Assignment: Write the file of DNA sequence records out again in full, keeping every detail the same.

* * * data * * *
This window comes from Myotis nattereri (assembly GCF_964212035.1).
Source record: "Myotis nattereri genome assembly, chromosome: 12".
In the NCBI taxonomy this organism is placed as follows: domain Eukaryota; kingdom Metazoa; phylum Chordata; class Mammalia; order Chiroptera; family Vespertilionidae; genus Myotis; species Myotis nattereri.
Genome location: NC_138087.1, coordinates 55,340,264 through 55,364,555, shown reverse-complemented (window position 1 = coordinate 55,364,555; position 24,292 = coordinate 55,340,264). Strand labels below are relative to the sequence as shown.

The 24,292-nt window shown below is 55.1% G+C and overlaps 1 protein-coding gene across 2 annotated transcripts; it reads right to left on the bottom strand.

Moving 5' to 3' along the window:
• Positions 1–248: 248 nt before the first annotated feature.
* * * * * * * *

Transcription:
This window comes from Myotis nattereri (assembly GCF_964212035.1).
Source record: "Myotis nattereri genome assembly, chromosome: 12".
In the NCBI taxonomy this organism is placed as follows: domain Eukaryota; kingdom Metazoa; phylum Chordata; class Mammalia; order Chiroptera; family Vespertilionidae; genus Myotis; species Myotis nattereri.
Genome location: NC_138087.1, coordinates 55,340,264 through 55,364,555, shown reverse-complemented (window position 1 = coordinate 55,364,555; position 24,292 = coordinate 55,340,264). Strand labels below are relative to the sequence as shown.

The 24,292-nt window shown below is 55.1% G+C and overlaps 1 protein-coding gene across 2 annotated transcripts; it reads right to left on the bottom strand.

Moving 5' to 3' along the window:
• Positions 1–248: 248 nt before the first annotated feature.